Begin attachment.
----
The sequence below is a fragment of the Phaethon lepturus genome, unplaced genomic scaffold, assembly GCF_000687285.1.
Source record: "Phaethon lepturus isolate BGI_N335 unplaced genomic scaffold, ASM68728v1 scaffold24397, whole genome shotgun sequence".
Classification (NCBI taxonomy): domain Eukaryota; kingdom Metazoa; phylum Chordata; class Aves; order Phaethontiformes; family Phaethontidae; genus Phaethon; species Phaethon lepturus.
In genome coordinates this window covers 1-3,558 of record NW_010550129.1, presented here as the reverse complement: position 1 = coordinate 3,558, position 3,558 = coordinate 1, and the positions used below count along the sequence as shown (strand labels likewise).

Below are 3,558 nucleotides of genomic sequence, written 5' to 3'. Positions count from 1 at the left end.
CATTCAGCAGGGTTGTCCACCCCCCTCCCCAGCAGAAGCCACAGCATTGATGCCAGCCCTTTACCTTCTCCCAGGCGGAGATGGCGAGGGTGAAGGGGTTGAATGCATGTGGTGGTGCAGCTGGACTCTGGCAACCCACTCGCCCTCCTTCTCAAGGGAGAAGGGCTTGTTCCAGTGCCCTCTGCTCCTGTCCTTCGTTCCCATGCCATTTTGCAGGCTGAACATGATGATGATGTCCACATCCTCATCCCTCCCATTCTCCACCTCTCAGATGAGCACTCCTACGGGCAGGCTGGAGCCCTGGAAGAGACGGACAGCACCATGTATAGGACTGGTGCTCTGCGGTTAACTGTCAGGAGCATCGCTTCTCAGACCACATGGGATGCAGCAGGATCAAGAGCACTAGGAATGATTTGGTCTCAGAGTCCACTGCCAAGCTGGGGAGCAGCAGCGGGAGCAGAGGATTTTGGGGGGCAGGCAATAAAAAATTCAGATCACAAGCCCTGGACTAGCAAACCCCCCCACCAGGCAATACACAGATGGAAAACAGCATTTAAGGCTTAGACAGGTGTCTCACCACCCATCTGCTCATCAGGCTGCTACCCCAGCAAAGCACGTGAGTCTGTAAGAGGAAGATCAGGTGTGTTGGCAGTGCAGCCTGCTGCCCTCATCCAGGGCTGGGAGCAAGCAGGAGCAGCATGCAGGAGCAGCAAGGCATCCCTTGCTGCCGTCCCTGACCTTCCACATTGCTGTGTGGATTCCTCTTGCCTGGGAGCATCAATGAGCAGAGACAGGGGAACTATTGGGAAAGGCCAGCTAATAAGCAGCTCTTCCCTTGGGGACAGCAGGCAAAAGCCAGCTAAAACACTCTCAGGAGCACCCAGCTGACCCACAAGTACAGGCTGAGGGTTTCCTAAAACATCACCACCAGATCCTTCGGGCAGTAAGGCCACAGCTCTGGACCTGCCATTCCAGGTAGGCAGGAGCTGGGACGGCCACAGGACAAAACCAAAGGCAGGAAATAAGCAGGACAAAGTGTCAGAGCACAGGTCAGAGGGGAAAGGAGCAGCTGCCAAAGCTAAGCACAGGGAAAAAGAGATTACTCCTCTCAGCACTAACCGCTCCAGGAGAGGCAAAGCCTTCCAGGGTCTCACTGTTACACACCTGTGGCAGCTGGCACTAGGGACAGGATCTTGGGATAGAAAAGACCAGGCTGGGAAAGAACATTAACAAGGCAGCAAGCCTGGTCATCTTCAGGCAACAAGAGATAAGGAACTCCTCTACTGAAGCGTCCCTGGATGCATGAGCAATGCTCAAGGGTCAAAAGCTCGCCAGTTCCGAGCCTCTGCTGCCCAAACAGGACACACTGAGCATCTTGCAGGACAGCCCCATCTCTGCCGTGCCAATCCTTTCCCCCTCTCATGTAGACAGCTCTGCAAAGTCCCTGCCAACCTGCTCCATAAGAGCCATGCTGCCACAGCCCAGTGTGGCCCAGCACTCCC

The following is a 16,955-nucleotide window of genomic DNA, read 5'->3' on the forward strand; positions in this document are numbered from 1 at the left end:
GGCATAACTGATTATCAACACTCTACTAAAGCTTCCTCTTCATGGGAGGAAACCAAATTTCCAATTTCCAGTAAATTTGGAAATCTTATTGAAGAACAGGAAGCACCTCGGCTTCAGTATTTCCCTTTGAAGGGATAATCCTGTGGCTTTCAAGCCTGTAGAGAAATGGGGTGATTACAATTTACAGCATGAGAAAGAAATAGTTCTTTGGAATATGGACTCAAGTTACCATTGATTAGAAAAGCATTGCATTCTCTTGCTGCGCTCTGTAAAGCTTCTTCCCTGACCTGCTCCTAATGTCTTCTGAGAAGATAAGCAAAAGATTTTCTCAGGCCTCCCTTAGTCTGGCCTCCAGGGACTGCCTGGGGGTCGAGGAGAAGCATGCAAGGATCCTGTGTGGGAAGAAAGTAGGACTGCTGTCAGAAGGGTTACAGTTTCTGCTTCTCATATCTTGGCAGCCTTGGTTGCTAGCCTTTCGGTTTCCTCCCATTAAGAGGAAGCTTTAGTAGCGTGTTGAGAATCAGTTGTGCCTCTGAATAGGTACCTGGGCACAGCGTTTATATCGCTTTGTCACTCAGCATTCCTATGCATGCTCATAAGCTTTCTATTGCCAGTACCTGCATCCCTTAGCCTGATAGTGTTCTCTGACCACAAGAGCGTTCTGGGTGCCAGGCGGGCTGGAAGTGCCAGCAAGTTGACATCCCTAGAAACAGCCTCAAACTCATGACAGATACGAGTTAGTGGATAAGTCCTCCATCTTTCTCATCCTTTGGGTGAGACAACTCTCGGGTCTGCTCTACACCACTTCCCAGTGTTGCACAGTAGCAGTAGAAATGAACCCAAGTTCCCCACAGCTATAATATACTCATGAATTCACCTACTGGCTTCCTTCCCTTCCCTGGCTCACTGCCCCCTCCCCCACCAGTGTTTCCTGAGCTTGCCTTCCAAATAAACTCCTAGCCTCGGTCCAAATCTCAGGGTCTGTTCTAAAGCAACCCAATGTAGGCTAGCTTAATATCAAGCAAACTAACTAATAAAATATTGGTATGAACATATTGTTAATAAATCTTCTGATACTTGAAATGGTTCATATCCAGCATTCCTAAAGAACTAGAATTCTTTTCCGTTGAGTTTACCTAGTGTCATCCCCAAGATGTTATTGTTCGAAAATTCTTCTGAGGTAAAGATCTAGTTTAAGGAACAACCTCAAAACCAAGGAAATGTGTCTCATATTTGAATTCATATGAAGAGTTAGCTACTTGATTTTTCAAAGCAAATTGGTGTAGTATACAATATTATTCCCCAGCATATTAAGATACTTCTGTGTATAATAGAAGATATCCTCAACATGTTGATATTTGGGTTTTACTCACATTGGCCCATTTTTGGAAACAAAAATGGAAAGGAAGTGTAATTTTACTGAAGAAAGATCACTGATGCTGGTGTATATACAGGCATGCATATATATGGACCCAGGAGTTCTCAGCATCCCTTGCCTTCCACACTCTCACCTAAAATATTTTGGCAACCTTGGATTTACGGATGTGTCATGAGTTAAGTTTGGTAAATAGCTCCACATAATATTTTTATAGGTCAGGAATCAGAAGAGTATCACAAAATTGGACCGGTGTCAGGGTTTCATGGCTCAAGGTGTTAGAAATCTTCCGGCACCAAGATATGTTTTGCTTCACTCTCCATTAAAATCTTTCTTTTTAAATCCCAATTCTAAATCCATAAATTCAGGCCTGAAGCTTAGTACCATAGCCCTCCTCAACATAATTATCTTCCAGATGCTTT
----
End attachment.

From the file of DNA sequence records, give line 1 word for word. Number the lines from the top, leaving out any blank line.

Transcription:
The sequence below is a fragment of the Phaethon lepturus genome, unplaced genomic scaffold, assembly GCF_000687285.1.